Changing the lives of children in Honduras has taken on special meaning for Bennington residents David Winsor and his wife Margo Mingay.
Love, a home and an education — three things that children must have in their lives to thrive and become successful adults. Unfortunately, this isn’t the case for many children in the developing country of Honduras. For them, each day is simply a struggle to survive. That’s where the special people at El Hogar make a difference.
El Hogar has been rescuing children from the streets of Honduras since 1979 – children who had been living lives of hunger and desperation on the streets, the ones without enough to eat, the ones at most risk. Most of these children aren’t orphans as one might expect. Sadly, because of the extreme poverty, it’s simply that their parents can’t afford to feed and clothe, let alone educate them. The staff and volunteers at El Hogar work with these boys and girls to offer them a safe home, an education, and the love they need to reach their potential.
Bennington resident David Winsor first heard about El Hogar 39 years ago while on an unrelated medical mission in the country. A minister by training with a doctorate in counselling, David questioned a colleague as to what happened after the children left. What became of them? The colleague mentioned a minister from the United States named Bob Miller who was rescuing abandoned boys in Tegucigalpa, the capital of Honduras. David decided he had to go and see what Miller was doing.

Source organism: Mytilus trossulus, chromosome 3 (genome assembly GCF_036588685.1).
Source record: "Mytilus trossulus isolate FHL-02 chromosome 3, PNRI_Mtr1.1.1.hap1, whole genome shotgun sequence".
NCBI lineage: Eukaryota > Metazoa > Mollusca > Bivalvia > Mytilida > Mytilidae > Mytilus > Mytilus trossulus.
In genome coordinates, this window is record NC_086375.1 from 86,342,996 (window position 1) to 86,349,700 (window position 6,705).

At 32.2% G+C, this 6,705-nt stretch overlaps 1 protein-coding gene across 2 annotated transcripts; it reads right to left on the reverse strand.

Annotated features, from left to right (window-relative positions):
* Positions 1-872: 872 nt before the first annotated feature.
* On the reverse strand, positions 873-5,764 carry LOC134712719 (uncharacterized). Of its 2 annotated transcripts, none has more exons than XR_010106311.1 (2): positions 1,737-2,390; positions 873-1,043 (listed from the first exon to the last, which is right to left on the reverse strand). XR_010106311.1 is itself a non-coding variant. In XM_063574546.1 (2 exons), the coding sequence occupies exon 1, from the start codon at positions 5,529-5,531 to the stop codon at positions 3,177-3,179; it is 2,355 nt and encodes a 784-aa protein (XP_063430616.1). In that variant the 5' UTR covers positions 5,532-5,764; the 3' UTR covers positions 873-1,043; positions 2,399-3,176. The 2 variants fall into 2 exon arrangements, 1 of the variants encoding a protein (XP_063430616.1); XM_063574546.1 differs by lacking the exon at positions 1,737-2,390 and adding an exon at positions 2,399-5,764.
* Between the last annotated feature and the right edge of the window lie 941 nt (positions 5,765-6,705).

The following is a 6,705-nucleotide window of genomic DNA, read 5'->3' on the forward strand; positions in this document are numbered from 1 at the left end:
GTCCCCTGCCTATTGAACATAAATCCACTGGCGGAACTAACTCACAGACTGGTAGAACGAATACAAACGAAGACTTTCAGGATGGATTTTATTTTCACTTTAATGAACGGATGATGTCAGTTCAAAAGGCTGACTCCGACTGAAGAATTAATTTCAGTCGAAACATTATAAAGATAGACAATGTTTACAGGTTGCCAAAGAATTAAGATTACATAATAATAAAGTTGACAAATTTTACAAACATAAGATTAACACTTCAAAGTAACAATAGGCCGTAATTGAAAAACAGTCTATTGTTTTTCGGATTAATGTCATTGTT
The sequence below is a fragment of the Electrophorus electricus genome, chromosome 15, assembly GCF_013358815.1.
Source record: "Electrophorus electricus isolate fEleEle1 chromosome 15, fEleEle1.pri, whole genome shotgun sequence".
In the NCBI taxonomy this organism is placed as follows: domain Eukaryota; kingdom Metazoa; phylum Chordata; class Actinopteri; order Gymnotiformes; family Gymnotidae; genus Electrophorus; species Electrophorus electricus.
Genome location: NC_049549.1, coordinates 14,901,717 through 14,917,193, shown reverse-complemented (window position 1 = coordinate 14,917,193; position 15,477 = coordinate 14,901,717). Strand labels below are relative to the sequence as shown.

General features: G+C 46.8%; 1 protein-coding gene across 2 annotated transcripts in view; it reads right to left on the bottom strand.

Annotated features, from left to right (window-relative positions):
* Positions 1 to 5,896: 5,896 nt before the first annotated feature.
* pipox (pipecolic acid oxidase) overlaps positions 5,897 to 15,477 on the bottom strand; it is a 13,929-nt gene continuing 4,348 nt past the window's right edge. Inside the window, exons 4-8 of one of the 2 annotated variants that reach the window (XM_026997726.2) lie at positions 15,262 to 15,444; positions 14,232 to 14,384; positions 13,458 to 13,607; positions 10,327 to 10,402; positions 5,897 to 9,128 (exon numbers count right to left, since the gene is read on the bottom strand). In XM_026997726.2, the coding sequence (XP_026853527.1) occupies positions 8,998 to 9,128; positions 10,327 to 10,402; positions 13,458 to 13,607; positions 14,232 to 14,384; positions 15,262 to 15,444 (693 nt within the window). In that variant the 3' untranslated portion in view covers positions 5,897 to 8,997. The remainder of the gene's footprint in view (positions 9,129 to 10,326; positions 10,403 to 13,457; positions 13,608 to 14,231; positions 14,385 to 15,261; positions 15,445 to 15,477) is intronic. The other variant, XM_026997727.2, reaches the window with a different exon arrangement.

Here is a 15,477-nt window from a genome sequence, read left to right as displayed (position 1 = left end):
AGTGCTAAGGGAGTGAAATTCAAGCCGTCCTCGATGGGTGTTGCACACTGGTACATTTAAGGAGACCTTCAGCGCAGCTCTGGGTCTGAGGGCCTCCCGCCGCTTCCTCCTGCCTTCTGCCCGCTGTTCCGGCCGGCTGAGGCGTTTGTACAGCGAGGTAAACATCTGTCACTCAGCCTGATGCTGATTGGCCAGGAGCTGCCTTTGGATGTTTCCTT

He found Rev. Miller and his wife taking care of 18 boys in a rented house. David knew he wanted to get involved. That was nearly four decades ago. After seeing what Miller was trying to accomplish, David came home and spoke to the congregation of Leaside United Church about the work being done at El Hogar. At that time three parishioners, Jim Martin, Bill Pashby, and Graham Lute decided to join David in support of El Hogar.
In 1992, David married Margo Mingay. They spent their honeymoon in Honduras, as Margo wanted to see this special place her husband was so connected to. Together they have spent the past 27 years travelling back and forth from their home in Bennington Heights working as volunteers, fundraisers and coordinators. They lived and ran the project at El Hogar from 1998 to 2000. Margo, David and their three children all love spending time there.
Today, El Hogar has three education centres for 250 boys and girls ages 5 to 16. The centres provide students with practical training, and up to this point every graduate has found a job.
The organization just celebrated its 40th anniversary in February.
To this day Leaside United Church and many of its members support the home and schools run by El Hogar. This past month a group of 11 people, led by Leaside resident Neal Kelly, spent a week there doing painting, maintenance and other odd jobs.